Seabrook Owner Must Conduct Tests Assessing Potential Concrete Damage in Containment Buildings, Nuclear Safety Groups Say

Published Sep 13, 2012


CAMBRIDGE, Mass. (September 13, 2012)—The C-10 Research and Education Foundation and the Union of Concerned Scientists (UCS) today asked the Nuclear Regulatory Commission (NRC) to require the owner of the Seabrook nuclear plant in New Hampshire to address potentially serious concrete degradation problems at the facility.

The letter from the two nuclear safety groups specifically calls on the NRC to compel NextEra, Seabrook’s owner, to launch a thorough evaluation of the plant’s concrete structures during its scheduled September 23 refueling outage to determine the extent of degradation of the concrete in the facility’s containment building as well as any accompanying corrosion of steel structures—including the reinforcing rods embedded in the concrete walls—that could undermine structural integrity.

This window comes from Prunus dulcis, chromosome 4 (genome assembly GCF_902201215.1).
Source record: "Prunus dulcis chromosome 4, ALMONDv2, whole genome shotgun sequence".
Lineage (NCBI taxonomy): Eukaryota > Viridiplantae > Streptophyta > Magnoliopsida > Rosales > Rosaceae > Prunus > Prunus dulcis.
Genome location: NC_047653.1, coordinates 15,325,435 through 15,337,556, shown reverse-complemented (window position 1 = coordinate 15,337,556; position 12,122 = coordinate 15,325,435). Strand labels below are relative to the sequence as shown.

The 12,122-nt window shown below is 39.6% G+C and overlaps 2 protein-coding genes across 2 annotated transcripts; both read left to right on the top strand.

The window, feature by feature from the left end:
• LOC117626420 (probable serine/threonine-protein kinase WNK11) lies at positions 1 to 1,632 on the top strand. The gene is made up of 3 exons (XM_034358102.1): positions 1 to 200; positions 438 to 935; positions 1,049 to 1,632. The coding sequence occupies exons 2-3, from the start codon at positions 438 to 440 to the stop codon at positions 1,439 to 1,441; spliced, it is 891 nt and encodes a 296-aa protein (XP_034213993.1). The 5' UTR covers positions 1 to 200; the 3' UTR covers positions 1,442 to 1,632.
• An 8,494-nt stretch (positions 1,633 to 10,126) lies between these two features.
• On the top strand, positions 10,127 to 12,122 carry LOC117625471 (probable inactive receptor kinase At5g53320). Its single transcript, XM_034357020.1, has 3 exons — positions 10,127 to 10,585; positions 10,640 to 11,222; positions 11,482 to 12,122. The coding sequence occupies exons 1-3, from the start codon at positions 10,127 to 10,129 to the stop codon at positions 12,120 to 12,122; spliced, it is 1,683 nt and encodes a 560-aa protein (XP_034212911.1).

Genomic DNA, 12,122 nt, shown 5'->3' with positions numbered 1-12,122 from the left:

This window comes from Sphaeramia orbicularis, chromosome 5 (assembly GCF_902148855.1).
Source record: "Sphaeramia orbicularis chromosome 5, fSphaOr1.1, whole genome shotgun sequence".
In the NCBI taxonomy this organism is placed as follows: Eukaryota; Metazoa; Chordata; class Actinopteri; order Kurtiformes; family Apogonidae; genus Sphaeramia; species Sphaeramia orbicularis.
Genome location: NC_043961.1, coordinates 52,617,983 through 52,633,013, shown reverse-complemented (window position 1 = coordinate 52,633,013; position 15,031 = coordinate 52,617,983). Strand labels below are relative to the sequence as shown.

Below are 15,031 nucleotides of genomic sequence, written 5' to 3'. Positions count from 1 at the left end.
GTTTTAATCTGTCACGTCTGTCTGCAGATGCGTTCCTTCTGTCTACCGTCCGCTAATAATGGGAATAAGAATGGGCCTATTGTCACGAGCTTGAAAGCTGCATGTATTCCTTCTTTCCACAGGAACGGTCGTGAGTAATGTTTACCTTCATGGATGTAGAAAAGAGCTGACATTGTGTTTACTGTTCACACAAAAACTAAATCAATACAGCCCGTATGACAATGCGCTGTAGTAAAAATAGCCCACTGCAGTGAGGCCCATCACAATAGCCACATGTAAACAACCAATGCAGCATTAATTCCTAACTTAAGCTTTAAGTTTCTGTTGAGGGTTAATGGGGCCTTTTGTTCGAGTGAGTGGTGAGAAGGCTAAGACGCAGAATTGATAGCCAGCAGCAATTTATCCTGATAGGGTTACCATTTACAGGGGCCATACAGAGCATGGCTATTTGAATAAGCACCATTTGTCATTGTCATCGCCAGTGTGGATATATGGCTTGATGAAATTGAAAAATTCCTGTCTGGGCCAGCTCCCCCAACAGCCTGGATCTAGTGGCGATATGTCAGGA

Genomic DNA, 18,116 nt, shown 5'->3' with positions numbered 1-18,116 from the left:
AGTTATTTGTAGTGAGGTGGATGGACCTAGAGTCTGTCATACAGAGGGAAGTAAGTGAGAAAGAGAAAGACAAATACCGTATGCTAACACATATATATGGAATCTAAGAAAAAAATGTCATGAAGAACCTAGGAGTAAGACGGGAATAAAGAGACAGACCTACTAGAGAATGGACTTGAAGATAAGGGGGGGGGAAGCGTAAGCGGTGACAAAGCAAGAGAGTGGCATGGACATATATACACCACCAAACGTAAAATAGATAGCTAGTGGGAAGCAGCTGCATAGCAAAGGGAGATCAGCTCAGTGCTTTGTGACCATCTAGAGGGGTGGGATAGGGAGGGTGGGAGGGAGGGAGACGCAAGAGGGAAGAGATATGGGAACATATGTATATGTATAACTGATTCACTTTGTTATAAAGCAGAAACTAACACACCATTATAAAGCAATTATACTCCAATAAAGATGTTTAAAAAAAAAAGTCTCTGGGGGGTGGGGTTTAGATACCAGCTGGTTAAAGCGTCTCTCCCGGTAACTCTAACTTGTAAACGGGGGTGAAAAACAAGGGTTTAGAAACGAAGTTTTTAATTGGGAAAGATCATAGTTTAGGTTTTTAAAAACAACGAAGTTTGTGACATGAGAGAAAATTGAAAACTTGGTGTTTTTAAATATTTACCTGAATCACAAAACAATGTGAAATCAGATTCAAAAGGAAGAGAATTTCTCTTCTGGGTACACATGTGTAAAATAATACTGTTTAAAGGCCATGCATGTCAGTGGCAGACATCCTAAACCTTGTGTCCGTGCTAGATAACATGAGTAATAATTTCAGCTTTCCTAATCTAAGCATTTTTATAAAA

Plant workers first discovered cracks in the concrete in some of Seabrook’s buildings in 2009, which prompted the NRC to suspend the plant’s relicensing process. That degradation reportedly is extensive with moderate-to-severe mechanical consequences. A key, unanswered question is to what extent such degradation has affected the reactor’s containment building and reduced its structural strength, which could compromise its ability to withstand earthquakes and other stresses.

Parts of the containment building are known to have been exposed for many years to water containing chemicals that trigger a process called alkali-silica reaction (ASR). This reaction causes the concrete to swell and crack.

“Systematic testing and assessment of the containment is needed to determine the current status of the plant and predict the consequences of future degradation of the concrete or corrosion of steel reinforcement,” said Deborah Grinnell, a C10 Foundation spokeswoman. “Two years into the Seabrook relicensing process, that has still not been done.”